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ATC codes: J05AR10
EMLc
Indication
Human immunodeficiency virus disease without mention of associated disease or condition, clinical stage unspecified ICD11 code: 1C62.Z
INN
Lopinavir + ritonavir
Medicine type
Chemical agent
List type
Core
Formulations
Oral > Liquid: 400 mg + 100 mg per 5 mL
Oral > Solid: 100 mg + 25 mg tablet (heat-stable) ; 200 mg + 50 mg tablet (heat-stable) (EML) ; 40 mg + 10 mg (EMLc)
EML status history
First added in 2002 (TRS 914)
Changed in 2007 (TRS 950)
Changed in 2009 (TRS 958)
Changed in 2015 (TRS 994)
Changed in 2017 (TRS 1006)
Changed in 2019 (TRS 1021)
Sex
All
Age
Also recommended for children
Therapeutic equivalence
The recommendation is for this specific medicine
Patent information
Main patents have expired but secondary patents might remain active in some jurisdictions. For more information on specific patents and license status for developing countries visit www.MedsPal.org
Expert Committee recommendation
The Expert Committtee recommended the addition of a new formulation of lopinavir + ritonavir (LPV/r) oral granules 40 mg + 10 mg fixed-dose combination to the core list of the EMLc for the treatment of children with HIV infection, in line with recommendations in current WHO guidelines, noting the importance of the availability of quality, age-appropriate paediatric dosage forms of antiretroviral medicines. The Committee recommended the new LPV/r oral granules and the existing LPV/r capsules containing oral pellets should be listed collectively as “solid oral dosage form”, for consistency with the the 2018 optimal paediatric ARV formulary.
Background
The application requested addition of a new formulation of lopinavir + ritonavir (LPV/r) fixed-dose combination to the core list of the EMLc for the treatment of children with HIV infection - oral granules, 40 mg + 10 mg. Fixed-dose combinations of LPV/r have been included on the EMLc since 2007. Currently listed formulations are oral liquid 400 mg +100 mg/5 mL, heat-stable tablets 100 mg + 25 mg and capsules containing oral pellets 40 mg + 10 mg.
Public health relevance
Despite an impressive reduction in mother-to-child transmission of HIV in recent years, 180 000 new paediatric infections occurred in 2017. There are now 1.8 million children living with HIV, the vast majority in sub-Saharan Africa (1). Evidence shows that in the absence of ART, over 50% of HIV-infected infants progress to AIDS and death by the age of 2 years (2), but the introduction of paediatric ART has changed HIV infection in children from a life-threatening illness to a chronic but manageable infection. Despite recognition of the advantages of early treatment, paediatric treatment coverage still only reaches 52% of children eligible for treatment (1) and in 2017 an estimated 110 000 HIV/AIDS-related deaths occurred in children <15 years of age (3).
Benefits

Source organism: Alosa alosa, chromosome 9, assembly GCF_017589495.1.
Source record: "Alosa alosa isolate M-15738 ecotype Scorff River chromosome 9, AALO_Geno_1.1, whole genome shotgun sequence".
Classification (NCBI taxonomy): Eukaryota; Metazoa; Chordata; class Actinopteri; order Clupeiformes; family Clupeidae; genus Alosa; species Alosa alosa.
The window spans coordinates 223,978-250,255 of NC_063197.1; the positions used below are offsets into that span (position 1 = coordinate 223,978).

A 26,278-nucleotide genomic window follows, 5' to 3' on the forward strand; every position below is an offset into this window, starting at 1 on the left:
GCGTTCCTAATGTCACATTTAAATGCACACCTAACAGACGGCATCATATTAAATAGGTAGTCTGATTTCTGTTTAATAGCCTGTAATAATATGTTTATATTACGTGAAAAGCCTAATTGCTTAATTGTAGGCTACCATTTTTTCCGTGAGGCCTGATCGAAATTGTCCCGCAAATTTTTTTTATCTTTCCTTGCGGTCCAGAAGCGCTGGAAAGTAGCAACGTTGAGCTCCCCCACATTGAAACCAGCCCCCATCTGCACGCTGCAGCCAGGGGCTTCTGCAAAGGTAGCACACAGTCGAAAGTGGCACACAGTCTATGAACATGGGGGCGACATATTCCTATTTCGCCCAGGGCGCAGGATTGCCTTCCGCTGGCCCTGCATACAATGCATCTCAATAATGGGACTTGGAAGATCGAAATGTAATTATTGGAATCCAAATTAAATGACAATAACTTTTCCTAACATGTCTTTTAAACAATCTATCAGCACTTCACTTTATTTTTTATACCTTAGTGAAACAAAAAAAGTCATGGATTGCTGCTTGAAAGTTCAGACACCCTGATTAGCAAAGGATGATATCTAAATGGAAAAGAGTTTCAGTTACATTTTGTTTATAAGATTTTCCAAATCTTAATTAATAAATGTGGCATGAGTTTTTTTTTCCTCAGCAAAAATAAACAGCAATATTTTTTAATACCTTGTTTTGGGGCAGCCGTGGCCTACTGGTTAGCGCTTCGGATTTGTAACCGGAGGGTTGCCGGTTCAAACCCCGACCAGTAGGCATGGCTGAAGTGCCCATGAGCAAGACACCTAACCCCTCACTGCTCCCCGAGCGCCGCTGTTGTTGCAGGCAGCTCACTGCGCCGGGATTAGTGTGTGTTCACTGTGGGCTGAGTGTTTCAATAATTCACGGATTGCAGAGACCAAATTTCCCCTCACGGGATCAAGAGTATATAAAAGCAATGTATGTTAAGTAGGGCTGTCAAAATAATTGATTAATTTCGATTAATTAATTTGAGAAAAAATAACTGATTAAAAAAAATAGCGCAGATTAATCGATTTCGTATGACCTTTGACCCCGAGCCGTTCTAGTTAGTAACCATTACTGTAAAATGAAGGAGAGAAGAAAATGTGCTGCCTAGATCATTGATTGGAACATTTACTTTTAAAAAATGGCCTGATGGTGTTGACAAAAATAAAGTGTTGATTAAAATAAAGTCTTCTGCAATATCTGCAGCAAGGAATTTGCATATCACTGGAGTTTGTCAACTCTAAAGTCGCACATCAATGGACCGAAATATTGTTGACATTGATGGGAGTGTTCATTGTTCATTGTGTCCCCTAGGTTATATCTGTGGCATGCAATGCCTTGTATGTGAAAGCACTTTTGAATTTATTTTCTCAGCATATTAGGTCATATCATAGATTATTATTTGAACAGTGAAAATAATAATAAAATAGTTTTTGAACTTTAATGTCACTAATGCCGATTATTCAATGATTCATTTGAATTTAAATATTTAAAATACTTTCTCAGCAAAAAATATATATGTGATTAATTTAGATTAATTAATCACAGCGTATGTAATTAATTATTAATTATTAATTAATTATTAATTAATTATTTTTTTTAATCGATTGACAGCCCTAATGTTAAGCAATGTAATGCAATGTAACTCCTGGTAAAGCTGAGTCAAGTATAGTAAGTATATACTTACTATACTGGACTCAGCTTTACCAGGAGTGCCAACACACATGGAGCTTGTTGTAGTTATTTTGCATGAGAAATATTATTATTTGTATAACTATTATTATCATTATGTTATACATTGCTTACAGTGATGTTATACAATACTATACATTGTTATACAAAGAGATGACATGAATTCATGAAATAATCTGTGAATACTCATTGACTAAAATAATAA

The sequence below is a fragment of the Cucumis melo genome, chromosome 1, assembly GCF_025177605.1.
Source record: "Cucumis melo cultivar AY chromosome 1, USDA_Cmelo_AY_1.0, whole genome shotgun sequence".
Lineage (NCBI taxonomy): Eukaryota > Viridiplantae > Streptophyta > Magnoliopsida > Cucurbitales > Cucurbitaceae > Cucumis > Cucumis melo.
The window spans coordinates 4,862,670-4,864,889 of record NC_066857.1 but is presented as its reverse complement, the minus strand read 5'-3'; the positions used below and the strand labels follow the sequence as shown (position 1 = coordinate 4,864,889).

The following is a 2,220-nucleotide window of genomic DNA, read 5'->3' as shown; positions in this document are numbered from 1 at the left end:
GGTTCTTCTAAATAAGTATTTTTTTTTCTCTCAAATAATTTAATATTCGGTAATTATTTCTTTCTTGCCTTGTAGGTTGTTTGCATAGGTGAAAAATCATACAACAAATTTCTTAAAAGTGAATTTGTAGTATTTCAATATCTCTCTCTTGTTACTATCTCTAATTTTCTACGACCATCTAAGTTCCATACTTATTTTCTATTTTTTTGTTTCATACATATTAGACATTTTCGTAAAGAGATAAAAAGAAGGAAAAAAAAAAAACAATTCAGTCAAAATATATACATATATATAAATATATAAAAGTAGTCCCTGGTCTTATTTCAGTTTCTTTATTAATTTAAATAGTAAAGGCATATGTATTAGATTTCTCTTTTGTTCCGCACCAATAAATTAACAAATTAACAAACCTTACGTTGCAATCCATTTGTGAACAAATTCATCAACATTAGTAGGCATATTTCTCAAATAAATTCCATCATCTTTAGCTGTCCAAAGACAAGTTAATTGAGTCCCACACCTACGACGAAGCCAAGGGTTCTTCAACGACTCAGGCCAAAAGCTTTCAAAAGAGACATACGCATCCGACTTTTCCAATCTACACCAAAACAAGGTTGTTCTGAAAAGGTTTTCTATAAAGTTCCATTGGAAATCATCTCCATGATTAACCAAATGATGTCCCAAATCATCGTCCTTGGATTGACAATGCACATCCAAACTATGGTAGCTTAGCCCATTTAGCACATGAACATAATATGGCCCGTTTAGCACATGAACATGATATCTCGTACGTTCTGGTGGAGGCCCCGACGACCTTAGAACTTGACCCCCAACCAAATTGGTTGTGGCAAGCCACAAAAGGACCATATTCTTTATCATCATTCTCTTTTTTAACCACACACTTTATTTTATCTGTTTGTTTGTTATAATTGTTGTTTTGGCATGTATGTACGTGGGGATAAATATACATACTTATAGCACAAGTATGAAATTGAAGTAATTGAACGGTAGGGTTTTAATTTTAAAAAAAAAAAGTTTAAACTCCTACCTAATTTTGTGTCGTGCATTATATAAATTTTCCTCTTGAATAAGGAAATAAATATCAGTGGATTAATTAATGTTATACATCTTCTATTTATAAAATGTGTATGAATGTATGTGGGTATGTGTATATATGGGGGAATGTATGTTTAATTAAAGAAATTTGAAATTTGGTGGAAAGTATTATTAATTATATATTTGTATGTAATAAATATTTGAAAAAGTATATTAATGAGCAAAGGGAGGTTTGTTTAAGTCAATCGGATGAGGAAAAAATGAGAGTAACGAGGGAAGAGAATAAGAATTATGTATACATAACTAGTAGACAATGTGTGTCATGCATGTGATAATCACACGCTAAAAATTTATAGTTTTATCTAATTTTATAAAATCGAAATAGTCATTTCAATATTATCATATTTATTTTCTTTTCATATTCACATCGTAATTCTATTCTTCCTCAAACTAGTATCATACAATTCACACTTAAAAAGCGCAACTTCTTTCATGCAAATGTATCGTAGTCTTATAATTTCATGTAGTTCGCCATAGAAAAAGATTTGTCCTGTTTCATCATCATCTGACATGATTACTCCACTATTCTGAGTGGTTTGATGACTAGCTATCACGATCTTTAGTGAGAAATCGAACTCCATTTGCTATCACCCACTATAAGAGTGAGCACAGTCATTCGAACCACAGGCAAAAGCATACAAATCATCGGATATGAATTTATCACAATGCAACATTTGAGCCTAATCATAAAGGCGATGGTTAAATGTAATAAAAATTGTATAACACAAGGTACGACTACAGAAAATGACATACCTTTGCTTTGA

The effectiveness of LPV/r in HIV-infected adult and paediatric patients has been demonstrated in a variety of clinical settings and populations, and has been previously reviewed. The data supporting use of the oral pellets (also LPV/r 40 mg/10 mg) was considered by the Expert Committee in 2017. LPV/r oral granules are expected to be used in the same settings and for the same patient population as the LPV/r pellets. Since the previous EML application for LPV/r pellets was submitted, additional data on this dosage form have been reported. The LIVING Study conducted in Kenya and Uganda evaluated use and acceptability of LPV/r pellets in 723 infants and young children from 3kg to <25kg. As of the July 2018 report, 303 patients had reached week 48 of treatment; 266 had HIV RNA data available for the week 48 visit. At 48 weeks, 49–60% of patients across four age groups had HIV RNA < 50 copies/mL (4). These data suggest that the oral granules will also be an acceptable formulation in young infants. LPV/r oral pellets and oral granules are currently listed as optimal formulations and are listed collectively as a ‘solid oral dosage form 40 mg/10 mg’ on The 2018 optimal formulary and limited-use list for paediatric ARVs (5). These two formulations are listed to be used with two nucleoside reverse transcriptase inhibitors (NRTIs) for alternative first-line or second-line treatment for infants and children below 10 kg or unable to swallow 100 mg/25 mg tablets whole. The optimal paediatric ARV formulary was first developed in 2011 to address this challenge and now provides guidance to streamline the selection of paediatric ARV dosage forms to those that conform to a list of criteria, including dosing flexibility, user-friendliness, optimization of supply chain management, and availability of quality-assured products in resource-limited settings. The application also described the CHAPAS-2 study – an open-label, randomized, comparative bioavailability trial of LPV/r liquid, pellet and tablet formulations in HIV-infected infants and children (6, 7). In the cohorts of patients aged 3–12 months and 1–<4 years, LPV concentrations and pharmacokinetic parameters were slightly higher with pellets than with liquid formulation. For the cohort of older patients (4–<13 years), LPV concentrations were higher with paediatric tablets than with pellets. For patients under 4 years of age, LPV/r pellets were rated by caregivers as being more acceptable than oral solution. In 2016, LPV/r pellets were added to the Optimal List of the Interagency Task Team (IATT) Paediatric ARV Formulary (8). In making this recommendation, the IATT considered that, in resource-limited settings, the LPV/r pellet formulation can offer advantages over LPV/r oral liquid (which is not heat-stable and requires cold-chain transport).